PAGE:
They collect diplomas and live below the poverty line. Sometimes with less than $20,000 a year. PhD students supported by outstanding researchers are demanding better financial support from governments.
“Seventeen thousand five hundred dollars a year is not enough to live on. It is impossible not to fall into the negative,” says Raphaël Bouchard, PhD student in biology at Laval University.
The value of federally funded Canadian graduate scholarships has not increased since…2003.
At the master’s level, they pay $17,500 per year. At doctoral level $21,000 per year. They pay less than a full-time job at the minimum wage, which has been in effect since June 1stah can.
Result: Thousands of students are doomed to live near or below the poverty line.
“This is one of the biggest discrepancies in research funding that I’ve seen,” says Louis Bernatchez, a professor of biology and researcher at Laval University.
In a letter to Ottawa, more than 5,500 students and distinguished researchers — including two Nobel laureates — are calling for an annual increase in Natural Sciences and Engineering Research Council of Canada (NSERC) grants so that they are indexed to inflation going forward. The signatories also call for increasing the number of postdoctoral fellowships awarded annually – 150 fellowships in 2021.
Otherwise, “some of the brightest young minds in Canada [seront forcés] live in poverty and seek better-funded jobs abroad,” the letter reads.
The same applies to scholarship holders from other award branches, namely the Social Sciences and Humanities Research Council and the Canadian Institutes of Health Research.
“We recognize that students are struggling with increasing financial difficulties,” NSERC replied via email.
The government agency “intends” to work with other councils and the research community to “find ways to improve support for trainees,” without giving further details.
In a succinct response, Minister for Innovation, Science and Industry François-Philippe Champagne argued the government’s “unwavering” support for “all scientists and researchers”.
“It didn’t happen to pay the mortgage”
Raphaël Bouchard would like to emphasize that a doctorate is hard work.
We are labeled as students, but actually we are researchers. We work 35 to 40 hours on our research projects.
Raphaël Bouchard, PhD student in biology at Laval University
He counts himself among the lucky ones. He won one of NSERC’s most prestigious grants. And also paid: $35,000 a year. Raphaël Bouchard can still sympathize with his vulnerable comrades because he lived on $17,500 a year during his master’s degree. (His salary was funded by the Quebec Research Funds, which pay little better than the federal program.)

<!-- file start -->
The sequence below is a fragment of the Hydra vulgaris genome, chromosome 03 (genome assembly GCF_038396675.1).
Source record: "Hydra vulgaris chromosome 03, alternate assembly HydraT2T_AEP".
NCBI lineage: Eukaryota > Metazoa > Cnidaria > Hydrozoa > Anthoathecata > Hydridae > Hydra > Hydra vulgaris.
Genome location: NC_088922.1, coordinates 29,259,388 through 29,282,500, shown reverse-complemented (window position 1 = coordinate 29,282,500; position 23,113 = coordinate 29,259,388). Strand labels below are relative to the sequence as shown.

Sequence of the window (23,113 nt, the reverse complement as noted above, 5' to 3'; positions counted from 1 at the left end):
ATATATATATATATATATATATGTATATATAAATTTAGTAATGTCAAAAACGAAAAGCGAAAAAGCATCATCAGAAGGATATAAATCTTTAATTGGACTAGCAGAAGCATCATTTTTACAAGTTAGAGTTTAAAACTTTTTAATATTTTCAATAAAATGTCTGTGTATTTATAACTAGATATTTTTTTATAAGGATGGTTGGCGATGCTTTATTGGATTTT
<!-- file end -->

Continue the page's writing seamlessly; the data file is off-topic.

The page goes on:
“It wasn’t enough to pay for rent, food, transportation or just clothing,” he recalls.
In the postdoctoral position, the struggle continues. Karine is about to put an end to her research career in the humanities by turning down a $45,000-a-year grant with no benefits of any kind.
“When I looked at the numbers on the calculator, he didn’t come in to pay the mortgage,” said the 34-year-old, who spoke on condition of anonymity because her research leader was unaware of her decision.
Postdocs are not 20 years old. They’re in their thirties, they have families, they have financial commitments.
Karine, who is about to end her research career
“In the end, we’re sending the message that research doesn’t pay off,” she continues.
It is still a privilege to receive a scholarship. The majority of students have to do without it.
At the Masters in Neuroscience, Alice is paid a salary of $10,000 per year, paid by her research supervisor. To make ends meet, she works in a restaurant.
“I’ve gotten to a point where I’m hesitant to do a PhD. After my two-year master’s degree, I’m completely at the end of my strength,” says the young woman, who asked for anonymity from her university for fear of reprisals.
“The fact that scholarships [fédérales] because the best are at such a low level that it doesn’t send the right signal as to what’s acceptable or not,” laments Louis Bernatchez.
No students, no science
“Without doctoral and post-doctoral students in the labs of Canadian universities, there is no science,” emphasizes Mr. Bernatchez.
The U15, a group of Canadian research universities, has been working for years to increase the value of federal grants, but also their numbers. To meet tomorrow’s challenges, Canada needs a strong and diversified scientific succession, argues its spokesman Dylan Hanley.
“Students need to be attracted to pursue higher education in Canada, and ensuring that they do not live in poverty is part of that. »
- Annual earnings for full-time employment at the minimum wage of $14.25 per hour
Source: QUEBEC Department of Treasury